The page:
The Silence Living in Houses

'Esther Morgan's first collection promised that here was a significant poetic talent in the making. The Silence Living in Houses makes good on that promise with poems of outstanding beauty and a decidedly celebratory wisdom that takes nothing for granted. This is poetry of the first order by a poet who really knows how to sing'
- John Burnside

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The Silence Living in Houses

Esther Morgan

2005 Bloodaxe Books

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The Silence Living in Houses

The Silence Living in Houses is my second collection published by Bloodaxe Books. Written in three sections, the first unlocks the doors to houses of secrets and dreams where ghosts of the past are more real than the living. It traces the presence of those whose stories are fading like the wallpaper: a servant girl who smashed the dinner service and disappeared; the sisters whose macabre end is still spoken of in whispers; the mistress who breathes sweet nothings from behind the roses. At the heart of the book is the darkest of interiors where the threat and practice of violence forges a bond as unbreakable as the Mafia's code. But not all houses are unsafe: in the final section the poems summon up the haunted blood of family, revealing how what remains unspoken is as much concerned with love as it is with loss.

What links the three sections is the idea of interiors, both as physical spaces and psychological states. However, this unifying idea came through a process of discovery, rather than being a plan from the start. The first section in particular grew out of my domestic circumstances over the past few years, specifically my move to Oxfordshire with my partner to caretake an Edwardian house in the countryside. It sounds idyllic and it has been a tremendous gift, partly because the house itself remains very much as it was when it was first built: the servants' bells are still in evidence, old photos of the family that used to live here fill the cupboards, much of the furniture dates from the time of the first owner. It's never been renovated, so this means (apart from certain inconveniences like no central heating) that the house has a very strong sense of the past, to the extent that sometimes it feels as if the former residents are more real than we are, that it's us who are the transient presences. I've never seen a ghost here, (or anywhere else for that matter) but my imagination certainly has. In effect the house, lost as it is amongst towering horse chestnuts, with its overgrown garden and collapsing conservatory, has provided a setting for some of the ideas that I've always been interested in: the hidden lives of women, family secrets, what it means to occupy a space and what traces we leave behind us.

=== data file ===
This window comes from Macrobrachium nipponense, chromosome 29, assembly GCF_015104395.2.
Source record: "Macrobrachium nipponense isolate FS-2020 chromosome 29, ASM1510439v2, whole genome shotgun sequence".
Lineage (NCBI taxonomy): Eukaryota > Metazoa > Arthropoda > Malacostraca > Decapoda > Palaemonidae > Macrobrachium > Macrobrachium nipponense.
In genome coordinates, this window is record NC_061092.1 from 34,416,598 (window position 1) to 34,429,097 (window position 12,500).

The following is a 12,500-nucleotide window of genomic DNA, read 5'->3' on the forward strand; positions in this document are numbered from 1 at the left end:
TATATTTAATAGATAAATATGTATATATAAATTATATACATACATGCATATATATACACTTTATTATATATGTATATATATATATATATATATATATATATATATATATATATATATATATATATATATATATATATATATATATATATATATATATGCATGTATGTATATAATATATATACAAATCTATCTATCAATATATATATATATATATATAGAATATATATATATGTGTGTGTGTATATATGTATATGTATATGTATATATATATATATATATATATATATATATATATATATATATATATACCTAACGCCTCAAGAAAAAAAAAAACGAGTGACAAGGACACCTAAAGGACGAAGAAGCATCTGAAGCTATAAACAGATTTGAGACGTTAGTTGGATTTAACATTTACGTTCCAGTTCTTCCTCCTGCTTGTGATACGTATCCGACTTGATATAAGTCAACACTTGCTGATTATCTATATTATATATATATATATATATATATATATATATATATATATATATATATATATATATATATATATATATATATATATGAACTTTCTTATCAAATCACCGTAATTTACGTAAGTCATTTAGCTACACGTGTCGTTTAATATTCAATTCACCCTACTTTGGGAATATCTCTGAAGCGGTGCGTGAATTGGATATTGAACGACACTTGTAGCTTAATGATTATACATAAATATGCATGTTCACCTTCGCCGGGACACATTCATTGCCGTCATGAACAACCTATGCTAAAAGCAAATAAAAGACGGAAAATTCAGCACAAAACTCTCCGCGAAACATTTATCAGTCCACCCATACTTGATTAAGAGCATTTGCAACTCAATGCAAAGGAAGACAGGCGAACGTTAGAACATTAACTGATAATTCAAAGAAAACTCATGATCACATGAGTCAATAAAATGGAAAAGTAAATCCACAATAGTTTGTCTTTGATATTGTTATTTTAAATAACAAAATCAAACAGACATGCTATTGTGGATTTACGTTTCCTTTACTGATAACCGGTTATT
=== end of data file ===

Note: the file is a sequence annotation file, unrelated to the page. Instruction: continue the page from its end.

The second section of the book is influenced by my time working for Social Services in Oxford. I was only on the administration side, minuting Child Protection conferences, but the job gave me an intimate insight into very difficult lives, frightening houses. Once I'd begun developing a set of poems about the interiors of the old house, the idea of the unsafe house became a way of exploring some of the stories I heard during the conferences (I was careful to use no real details in the poems of the cases I heard). I was very struck by a comment made by an experience Social Worker who said that, in the right context, domestic violence can be a raised eyebrow, because of the threat implied in the gesture. In these poems I was seeking to explore how an interior can become a prison, for the body and the min, and how someone might seek to escape it.

For the final section I returned to memories of interiors from my childhood, my grandmother's house which also seemed to belong to another, more ancient era, heated by a coal fire, dark and simultaneously comforting and slightly scary. Again the rooms of these early houses take on psychological dimension as I explore some of the sensed but not understood tensions between my mother, her mother and myself.

Explore poems from all three sections of the book:

  • Section 1: The House Of
  • Section 2: The Silence Living in Houses
  • Section 3: Are You Homesick for the House of Cards?

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